Thursday, September 4, 2014

Rating Agency Outlook Performance

My understanding of a rating agencies outlook is that it is a generalized prediction about more specific predictions to be made sometime over ~2 years.  A rating is itself a prediction about a company's credit worthiness- will they or will they not pay someone.

Interestingly then, what you have with outlooks are predictions about future predictions.

How do outlooks perform?

(unless otherwise noted, a year's outlook was published the previous September.  So, the 2013 outlook was published in September 2012)

2013 Outlook

Fitch: Stable outlook over the next 12-24 months
Moody's: Stable outlook over the next 12-18 months

2014 Outlook

Fitch: Stable over the next 12-24 months; moved to NEgative outlook in January 2014
Moody's: Stable for next 12-18 months

2015 Outlook
Fitch: Negative over next 12-24 months
Moody's: In June- Negative outlook over the next 12-18 months; Can't find September report

It looks like outlook predictions don't perform all that well.  Consider Fitch's:

  1. In September 2012, they guessed stable over 12-24 months.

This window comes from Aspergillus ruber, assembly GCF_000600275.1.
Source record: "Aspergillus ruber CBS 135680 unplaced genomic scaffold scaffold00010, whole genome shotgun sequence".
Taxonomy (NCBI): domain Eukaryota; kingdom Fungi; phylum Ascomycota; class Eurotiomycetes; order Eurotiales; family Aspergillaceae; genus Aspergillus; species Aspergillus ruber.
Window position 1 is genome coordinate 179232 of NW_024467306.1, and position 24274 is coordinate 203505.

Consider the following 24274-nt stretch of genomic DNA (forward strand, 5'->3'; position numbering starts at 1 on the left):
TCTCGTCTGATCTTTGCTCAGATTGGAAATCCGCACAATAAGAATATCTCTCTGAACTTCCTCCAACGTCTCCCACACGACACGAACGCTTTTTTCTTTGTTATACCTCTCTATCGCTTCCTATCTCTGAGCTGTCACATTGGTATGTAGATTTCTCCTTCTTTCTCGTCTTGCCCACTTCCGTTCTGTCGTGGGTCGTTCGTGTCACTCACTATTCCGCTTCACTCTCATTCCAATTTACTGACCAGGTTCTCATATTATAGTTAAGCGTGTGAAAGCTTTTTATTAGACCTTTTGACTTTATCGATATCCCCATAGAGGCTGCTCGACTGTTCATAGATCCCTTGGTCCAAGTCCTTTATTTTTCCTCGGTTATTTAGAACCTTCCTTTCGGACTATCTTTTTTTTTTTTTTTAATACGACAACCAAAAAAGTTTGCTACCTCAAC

2. Twelve month's later they guessed stable again.  
  3. Three months later this became negative. 
  4. Nine months later (ie. this month) they guess negative for the next two years.  

This means that the original outlook was only good out to 15 months.  The second outlook did not hold true very long at all.  We will have to wait to see how the negative outlook of January and September 2014 will perform.

In their 2014 outlook, Fitch argued that would could trigger a downgrade in their outlook is, "Catastrophic Loss with Interest Spike,"
A sizeable catastrophic loss in conjunction with significant unrealised investment losses from an abrupt jump in interest rates is viewed as the greatest threat to the sector’s stable outlook at this time.  
I don't monitor interest rates but a sizeable catastrophic loss has not occurred (2013, 2014).  So something other than a 'catastrophic loss with interest spike' encouraged a downgrade.

This means that not only are the outlooks not so great but the reasoning behind them may not be so wholly transparent.

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